Though “ignorance of the law is no excuse” when it comes to criminal defense matters, a new report suggests that South Carolina is working hard to set its citizens up to commit crimes they have no real reason to know about.
The report by the Manhattan Institute explains that South Carolina is passing obscure laws hidden in places other than the criminal code and then, in effect, holding violators liable even if they did not intend the forbidden action. “Overcriminalization” in the context of the report refers to the erosion of the criminal-intent requirement, rather than strictly the creation of new criminal laws.
The report was the third state analysis in a series by the organization. In the end, it urges the South Carolina state legislature to create a bipartisan task force and a commission to review the criminal law, and to protect citizens from accidental crimes by adopting a default mental state requirement for courts to apply where a statute is silent.
SC criminal laws grow but the criminal code does not
As outlined in the report, the South Carolina criminal code is smaller than that of neighboring states but most of its crimes are found in parts other than the penal code. The list of crimes is growing continually, with about 60 new crimes added each year. Most of the crimes added over the last 6 years – 86% – have been found in sections of the law other than the penal code.
The additional crimes are not targeting major offences. Ninety-one percent are misdemeanors. Many are duplicative of crimes already on the record or unnecessary. They are ultimately the result of too many cooks in the kitchen; while some of the laws are written by the legislature, others are added in by administrative agencies and the result is a mishmash of inconsistently-drafted laws scattered across different sections of the code.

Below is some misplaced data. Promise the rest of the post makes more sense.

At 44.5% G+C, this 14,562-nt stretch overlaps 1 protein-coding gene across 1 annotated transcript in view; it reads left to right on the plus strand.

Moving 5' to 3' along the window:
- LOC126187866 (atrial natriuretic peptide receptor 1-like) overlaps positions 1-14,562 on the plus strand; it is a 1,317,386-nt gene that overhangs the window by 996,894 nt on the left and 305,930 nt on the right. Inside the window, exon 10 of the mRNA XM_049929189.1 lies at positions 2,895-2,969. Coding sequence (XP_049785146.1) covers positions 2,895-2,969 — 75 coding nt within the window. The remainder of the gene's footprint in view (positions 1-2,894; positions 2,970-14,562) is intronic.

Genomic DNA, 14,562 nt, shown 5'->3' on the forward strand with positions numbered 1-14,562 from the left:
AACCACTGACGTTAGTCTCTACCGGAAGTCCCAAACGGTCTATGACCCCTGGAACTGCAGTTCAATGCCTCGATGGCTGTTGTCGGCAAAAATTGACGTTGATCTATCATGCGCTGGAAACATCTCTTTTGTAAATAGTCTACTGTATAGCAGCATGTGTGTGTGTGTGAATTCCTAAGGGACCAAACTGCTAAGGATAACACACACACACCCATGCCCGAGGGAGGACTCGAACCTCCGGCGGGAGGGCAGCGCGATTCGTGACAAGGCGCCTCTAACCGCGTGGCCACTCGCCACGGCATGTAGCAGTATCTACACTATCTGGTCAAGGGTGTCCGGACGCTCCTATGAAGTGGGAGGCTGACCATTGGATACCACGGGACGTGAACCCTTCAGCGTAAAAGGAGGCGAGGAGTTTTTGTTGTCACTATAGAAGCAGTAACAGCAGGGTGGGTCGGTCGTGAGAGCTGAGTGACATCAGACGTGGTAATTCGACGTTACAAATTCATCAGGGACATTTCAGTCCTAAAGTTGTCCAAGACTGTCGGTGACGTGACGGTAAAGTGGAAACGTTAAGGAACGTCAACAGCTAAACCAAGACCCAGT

No criminal intent necessary
A crime has traditionally required two things: an action and an intent to act. The intent to act – the mens rea requirement– has often been stated in the statute, such as the offender must “knowingly” or “intentionally” violate the section. Another byproduct of allowing non-legislative administrative agencies to draft legislation is that most of the new laws do not tell citizens or courts what mental state is required for a criminal violation.
The inconsistent lawmaking scheme has created absurd results. For example, a law prohibiting types of agricultural advertising does not require any sort of knowledge or intent, but violations of pesticide controls require that the state show the violator’s willfulness.
The unfortunate consequence of hiding obscure laws throughout the code and then omitting a requirement of criminal intent is that well-meaning citizens cannot avoid breaking them.
South Carolina legislators rely on prosecution
An interesting – and alarming – point made in the Manhattan Institute report is that legislators feel comfortable passing overly broad criminal prohibitions knowing that the prosecutors will use their discretion to decide whether to prosecute. This puts into perspective how crucial it is to consult with a qualified South Carolina defense lawyer.
If you are facing criminal charges, speak with an experienced South Carolina criminal defense lawyer who can explain your rights.
- Manhattan Institute, Overcriminalizing The Palmetto State, https://www.manhattan-institute.org/sites/default/files/ib-JC-0116.pdf
- Greenville Online, ‘Overcriminalization’ a problem in SC, https://www.greenvilleonline.com/story/opinion/contributors/2016/01/16/overcriminalization-problem-sc/78701952/
Warning: This Does Not Constitute Legal Advice. Do not rely on the accuracy of this information because laws are subject to change. You are strongly encouraged to seek the advice of an attorney in any legal matter. If you take action in your case without an attorney, it may negatively affect your legal rights.
Disclaimer: This information does not create an attorney-client relationship. The information provided in this document is not legal advice, cannot be cited as legal authority, and cannot replace the advice of an attorney in South Carolina.